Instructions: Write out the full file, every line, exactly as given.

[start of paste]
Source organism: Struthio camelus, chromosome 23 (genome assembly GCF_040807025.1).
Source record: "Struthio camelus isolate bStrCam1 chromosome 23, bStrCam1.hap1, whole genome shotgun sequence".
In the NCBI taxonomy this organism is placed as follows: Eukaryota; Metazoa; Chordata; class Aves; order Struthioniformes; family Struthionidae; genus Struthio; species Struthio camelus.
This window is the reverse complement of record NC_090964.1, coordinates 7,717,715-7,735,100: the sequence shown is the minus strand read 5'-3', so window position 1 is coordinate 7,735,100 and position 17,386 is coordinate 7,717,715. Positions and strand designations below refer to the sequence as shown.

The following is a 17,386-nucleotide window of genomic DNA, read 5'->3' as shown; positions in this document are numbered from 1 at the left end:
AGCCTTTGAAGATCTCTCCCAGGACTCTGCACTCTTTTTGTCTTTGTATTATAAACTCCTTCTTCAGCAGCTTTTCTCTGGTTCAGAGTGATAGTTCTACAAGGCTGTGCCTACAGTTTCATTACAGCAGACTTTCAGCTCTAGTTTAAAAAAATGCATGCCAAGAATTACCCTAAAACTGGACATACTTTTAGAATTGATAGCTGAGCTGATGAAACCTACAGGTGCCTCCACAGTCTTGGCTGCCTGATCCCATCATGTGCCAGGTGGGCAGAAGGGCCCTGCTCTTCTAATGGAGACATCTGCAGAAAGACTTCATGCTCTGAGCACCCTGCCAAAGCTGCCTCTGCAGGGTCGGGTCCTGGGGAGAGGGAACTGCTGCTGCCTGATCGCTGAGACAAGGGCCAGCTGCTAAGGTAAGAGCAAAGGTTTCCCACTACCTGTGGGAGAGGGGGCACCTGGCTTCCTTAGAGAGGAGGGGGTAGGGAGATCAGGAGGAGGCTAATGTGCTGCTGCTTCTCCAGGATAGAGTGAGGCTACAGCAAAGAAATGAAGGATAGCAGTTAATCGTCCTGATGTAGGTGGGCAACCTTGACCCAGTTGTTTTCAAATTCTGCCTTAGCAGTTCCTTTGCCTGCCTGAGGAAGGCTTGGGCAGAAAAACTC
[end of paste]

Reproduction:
Source organism: Struthio camelus, chromosome 23 (genome assembly GCF_040807025.1).
Source record: "Struthio camelus isolate bStrCam1 chromosome 23, bStrCam1.hap1, whole genome shotgun sequence".
In the NCBI taxonomy this organism is placed as follows: Eukaryota; Metazoa; Chordata; class Aves; order Struthioniformes; family Struthionidae; genus Struthio; species Struthio camelus.
This window is the reverse complement of record NC_090964.1, coordinates 7,717,715-7,735,100: the sequence shown is the minus strand read 5'-3', so window position 1 is coordinate 7,735,100 and position 17,386 is coordinate 7,717,715. Positions and strand designations below refer to the sequence as shown.

The following is a 17,386-nucleotide window of genomic DNA, read 5'->3' as shown; positions in this document are numbered from 1 at the left end:
AGCCTTTGAAGATCTCTCCCAGGACTCTGCACTCTTTTTGTCTTTGTATTATAAACTCCTTCTTCAGCAGCTTTTCTCTGGTTCAGAGTGATAGTTCTACAAGGCTGTGCCTACAGTTTCATTACAGCAGACTTTCAGCTCTAGTTTAAAAAAATGCATGCCAAGAATTACCCTAAAACTGGACATACTTTTAGAATTGATAGCTGAGCTGATGAAACCTACAGGTGCCTCCACAGTCTTGGCTGCCTGATCCCATCATGTGCCAGGTGGGCAGAAGGGCCCTGCTCTTCTAATGGAGACATCTGCAGAAAGACTTCATGCTCTGAGCACCCTGCCAAAGCTGCCTCTGCAGGGTCGGGTCCTGGGGAGAGGGAACTGCTGCTGCCTGATCGCTGAGACAAGGGCCAGCTGCTAAGGTAAGAGCAAAGGTTTCCCACTACCTGTGGGAGAGGGGGCACCTGGCTTCCTTAGAGAGGAGGGGGTAGGGAGATCAGGAGGAGGCTAATGTGCTGCTGCTTCTCCAGGATAGAGTGAGGCTACAGCAAAGAAATGAAGGATAGCAGTTAATCGTCCTGATGTAGGTGGGCAACCTTGACCCAGTTGTTTTCAAATTCTGCCTTAGCAGTTCCTTTGCCTGCCTGAGGAAGGCTTGGGCAGAAAAACTC